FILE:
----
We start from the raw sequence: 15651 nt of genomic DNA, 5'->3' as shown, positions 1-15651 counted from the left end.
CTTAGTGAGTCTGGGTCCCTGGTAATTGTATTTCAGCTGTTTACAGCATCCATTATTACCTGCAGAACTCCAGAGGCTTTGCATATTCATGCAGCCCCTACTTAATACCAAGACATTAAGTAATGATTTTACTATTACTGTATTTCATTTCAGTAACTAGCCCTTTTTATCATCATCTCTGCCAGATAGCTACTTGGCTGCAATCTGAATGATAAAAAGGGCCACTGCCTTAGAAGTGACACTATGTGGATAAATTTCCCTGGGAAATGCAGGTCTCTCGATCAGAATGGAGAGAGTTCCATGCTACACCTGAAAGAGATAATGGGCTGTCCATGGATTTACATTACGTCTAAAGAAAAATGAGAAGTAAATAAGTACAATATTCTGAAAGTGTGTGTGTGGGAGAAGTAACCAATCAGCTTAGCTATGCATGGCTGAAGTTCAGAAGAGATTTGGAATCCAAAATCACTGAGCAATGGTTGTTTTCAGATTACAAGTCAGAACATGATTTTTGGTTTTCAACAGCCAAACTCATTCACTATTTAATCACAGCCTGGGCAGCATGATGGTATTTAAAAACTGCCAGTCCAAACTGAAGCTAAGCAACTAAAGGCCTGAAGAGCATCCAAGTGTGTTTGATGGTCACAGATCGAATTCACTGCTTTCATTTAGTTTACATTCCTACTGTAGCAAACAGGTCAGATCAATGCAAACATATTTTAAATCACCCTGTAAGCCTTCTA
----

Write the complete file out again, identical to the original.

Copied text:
We start from the raw sequence: 15651 nt of genomic DNA, 5'->3' as shown, positions 1-15651 counted from the left end.
CTTAGTGAGTCTGGGTCCCTGGTAATTGTATTTCAGCTGTTTACAGCATCCATTATTACCTGCAGAACTCCAGAGGCTTTGCATATTCATGCAGCCCCTACTTAATACCAAGACATTAAGTAATGATTTTACTATTACTGTATTTCATTTCAGTAACTAGCCCTTTTTATCATCATCTCTGCCAGATAGCTACTTGGCTGCAATCTGAATGATAAAAAGGGCCACTGCCTTAGAAGTGACACTATGTGGATAAATTTCCCTGGGAAATGCAGGTCTCTCGATCAGAATGGAGAGAGTTCCATGCTACACCTGAAAGAGATAATGGGCTGTCCATGGATTTACATTACGTCTAAAGAAAAATGAGAAGTAAATAAGTACAATATTCTGAAAGTGTGTGTGTGGGAGAAGTAACCAATCAGCTTAGCTATGCATGGCTGAAGTTCAGAAGAGATTTGGAATCCAAAATCACTGAGCAATGGTTGTTTTCAGATTACAAGTCAGAACATGATTTTTGGTTTTCAACAGCCAAACTCATTCACTATTTAATCACAGCCTGGGCAGCATGATGGTATTTAAAAACTGCCAGTCCAAACTGAAGCTAAGCAACTAAAGGCCTGAAGAGCATCCAAGTGTGTTTGATGGTCACAGATCGAATTCACTGCTTTCATTTAGTTTACATTCCTACTGTAGCAAACAGGTCAGATCAATGCAAACATATTTTAAATCACCCTGTAAGCCTTCTA